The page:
FAITH THAT FITS
I find the phrase ‘one size fits all’ ironic. These ready-made clothes are garments that are made to fit everybody and in reality they fit nobody. If you think about it the idea is quite contradictory. People are not created by machinery and produced in sizes. It is rightly consequential then that clothes which are created this way will not fit these same people. No person is an exact duplicate of another or of a machine’s model. The same is true for faith.
Faith is not a one size fits all mass produced affair. It is always a custom made job. To inhabit a faith that is anything less than tailor made would be to live a faith that is never really yours, that will never really fit you, serve your figure, your curves, your height, your form…it is to live a life in hand-me-downs and hand-me-downs don’t last.
“A relationship with God is not a prefabricated job, faith is not ready-made and one size does not fit all.”
Think about the clothes you wear, are they made to fit you or do you make yourself to fit them? Waiting to grow taller or lose weight to better fit the garment? Why do we insist on clothing ourselves in that which was not made for us, that which does not fit us? There is a classical biblical story about this very instance – David’s refusal to wear Saul’s armor. To be sure Saul’s armor was fitting- for Saul! However, if David reckons he can do better work with a sling and some stones then for goodness sake give him the sling! If he is going to live his life and face his challenges why hinder him by asking him to do so in another person’s clothes?
Thomas Carlyle, author of ‘Sator Resartus’ (The Tailor Re-Tailored) stressed that if we expect a person to live in the ready-made clothes, politics, ethics, feelings, theology and beliefs of another they will be forever trapped between who they are and who those ready-made clothes make them out to be. Not only this but a life lived according to an adopted set of principles and beliefs is a life in which growth cannot flourish or be measured for the original starting point will always remain obscured. Almost 180 years later Carlyle’s premise continues to ring true. Trying to wear someone else’s’ faith is just like trying to wear their clothes, they will never really fit.
It is a puzzlement then that we spend so much time inspecting and comparing other people’s clothes. So many people appear to be wearing clothes that were never made for them. Picture a little girl playing dress ups, all decked out in her grandma’s finery. The clothes brought out the best in her grandma, they fitted the old woman beautifully, but on the granddaughter the same clothes look out of place and the girl is lost within them. The same is true of faith. If we put on our grandparents or our parents beliefs, accepting them as conclusions without first understanding their premises we will forever be playing dress up, lost inside a set of beliefs that have not been tailored to who we are. We will be trying to force our bodies to inhabit clothes that do not fit but rather jar and distort who we are while blinding us to our own authentic appearance.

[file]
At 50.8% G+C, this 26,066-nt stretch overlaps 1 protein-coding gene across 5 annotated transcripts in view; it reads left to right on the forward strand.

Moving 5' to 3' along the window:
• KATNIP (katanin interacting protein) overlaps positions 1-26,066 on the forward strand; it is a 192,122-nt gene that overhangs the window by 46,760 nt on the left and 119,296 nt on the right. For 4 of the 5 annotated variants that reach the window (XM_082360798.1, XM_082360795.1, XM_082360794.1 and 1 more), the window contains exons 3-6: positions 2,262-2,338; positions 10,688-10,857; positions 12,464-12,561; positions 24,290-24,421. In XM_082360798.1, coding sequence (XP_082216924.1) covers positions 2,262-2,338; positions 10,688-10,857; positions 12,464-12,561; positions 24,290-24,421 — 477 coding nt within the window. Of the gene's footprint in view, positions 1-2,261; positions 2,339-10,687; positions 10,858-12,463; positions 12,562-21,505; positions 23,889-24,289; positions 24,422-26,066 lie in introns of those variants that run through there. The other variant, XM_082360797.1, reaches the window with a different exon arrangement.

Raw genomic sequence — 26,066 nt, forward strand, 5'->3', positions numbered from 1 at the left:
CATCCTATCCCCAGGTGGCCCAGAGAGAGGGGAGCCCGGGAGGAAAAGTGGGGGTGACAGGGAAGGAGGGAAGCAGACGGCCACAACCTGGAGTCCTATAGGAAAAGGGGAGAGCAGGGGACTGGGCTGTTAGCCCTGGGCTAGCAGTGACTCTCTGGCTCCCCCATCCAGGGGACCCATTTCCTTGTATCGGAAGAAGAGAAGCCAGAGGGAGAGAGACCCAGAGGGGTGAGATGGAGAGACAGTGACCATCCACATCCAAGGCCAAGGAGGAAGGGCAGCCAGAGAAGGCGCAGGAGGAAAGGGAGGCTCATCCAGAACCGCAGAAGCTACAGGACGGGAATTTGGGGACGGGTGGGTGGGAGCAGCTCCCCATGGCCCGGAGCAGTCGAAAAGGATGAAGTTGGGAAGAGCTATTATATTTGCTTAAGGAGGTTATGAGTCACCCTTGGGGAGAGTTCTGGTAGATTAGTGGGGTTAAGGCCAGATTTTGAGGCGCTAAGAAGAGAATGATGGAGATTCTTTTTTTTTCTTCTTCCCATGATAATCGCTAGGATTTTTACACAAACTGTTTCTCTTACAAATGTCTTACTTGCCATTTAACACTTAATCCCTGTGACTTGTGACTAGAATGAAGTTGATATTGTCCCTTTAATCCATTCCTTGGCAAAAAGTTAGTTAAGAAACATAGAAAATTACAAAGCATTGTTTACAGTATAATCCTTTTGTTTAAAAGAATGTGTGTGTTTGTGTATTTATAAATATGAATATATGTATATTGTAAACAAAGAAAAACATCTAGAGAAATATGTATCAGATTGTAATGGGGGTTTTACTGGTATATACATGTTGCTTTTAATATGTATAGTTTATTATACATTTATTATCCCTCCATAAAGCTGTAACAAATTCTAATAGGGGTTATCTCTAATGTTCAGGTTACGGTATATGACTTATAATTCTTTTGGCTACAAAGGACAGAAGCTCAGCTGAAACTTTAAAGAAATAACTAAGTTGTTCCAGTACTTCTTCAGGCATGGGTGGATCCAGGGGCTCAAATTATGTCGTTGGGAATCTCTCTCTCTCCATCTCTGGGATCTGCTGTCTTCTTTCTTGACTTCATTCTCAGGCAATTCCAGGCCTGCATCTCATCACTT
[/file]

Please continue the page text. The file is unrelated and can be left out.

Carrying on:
It is not just our parents and grandparents faith we so readily put on in place of creating and tailoring our own but other’s as well. For instance, when I was 16 I read the collected sermons of John Wesley for the first time. In retrospect I think the experience did more harm than good because for a time I tried to force my inner experience into the mold represented by that book and that man’s thought – it was impossible, I am not John Wesley. I was trying to think like Wesley, to weep as he wept, to have my heart ‘strangely warmed’ as his was and find my faith precisely as he found his. It wasn’t until I gave up reading his work and gave myself a month of only reading the bible that I started to find my way.
“Trying to wear someone else’s’ faith is just like trying to wear their clothes, they will never really fit.“
And herein lies the whole truth; our souls no more resemble each other than our bodies. They are not made in a standardized mold and turned out by the million. They cannot all be clothed the same way. Ready-made faith like ready-made clothes will never exactly fit. Augustine and Aquinas, Luther and Calvin, Bunyan and Wesley, Wright and McLaren, may all help. They may encourage me by showing me how they – each for themselves – found their way into the presence of God and, like Christian at the Palace Beautiful, were robed and armed for pilgrimage. However, if they and their work lead me to believe that I must experience their feelings, enjoy their joys, pass through their trials, struggle, engage, love and live just as they did, they have done me serious damage and left me a wearer of ready-made clothes, of a ready-made faith that does not belong to me. They have led me away from those secret chambers of relationship with the divine where faith is formed, where I am measured and faith is tailored to me.
“Faith is not a one size fits all mass produced affair. It is always a custom made job.“
Too often we live our lives without checking to see what we’re wearing, without examining our beliefs and testing them to conclude where they came from, how they came to be within us and who they might belong to if not to us. A relationship with God is not a prefabricated job, faith is not ready-made and one size does not fit all. We have to take off our ready-made clothes and maybe this means being naked for a while to see who we are underneath those assumed and adopted ideas and beliefs. We have to make an appointment with our tailor. We need to set time aside to take our own measurements, to cut our own fabrics and to begin to sew, under the tailor’s direction, our own clothes, to construct our own faith, a faith we can inhabit authentically, a faith that fits.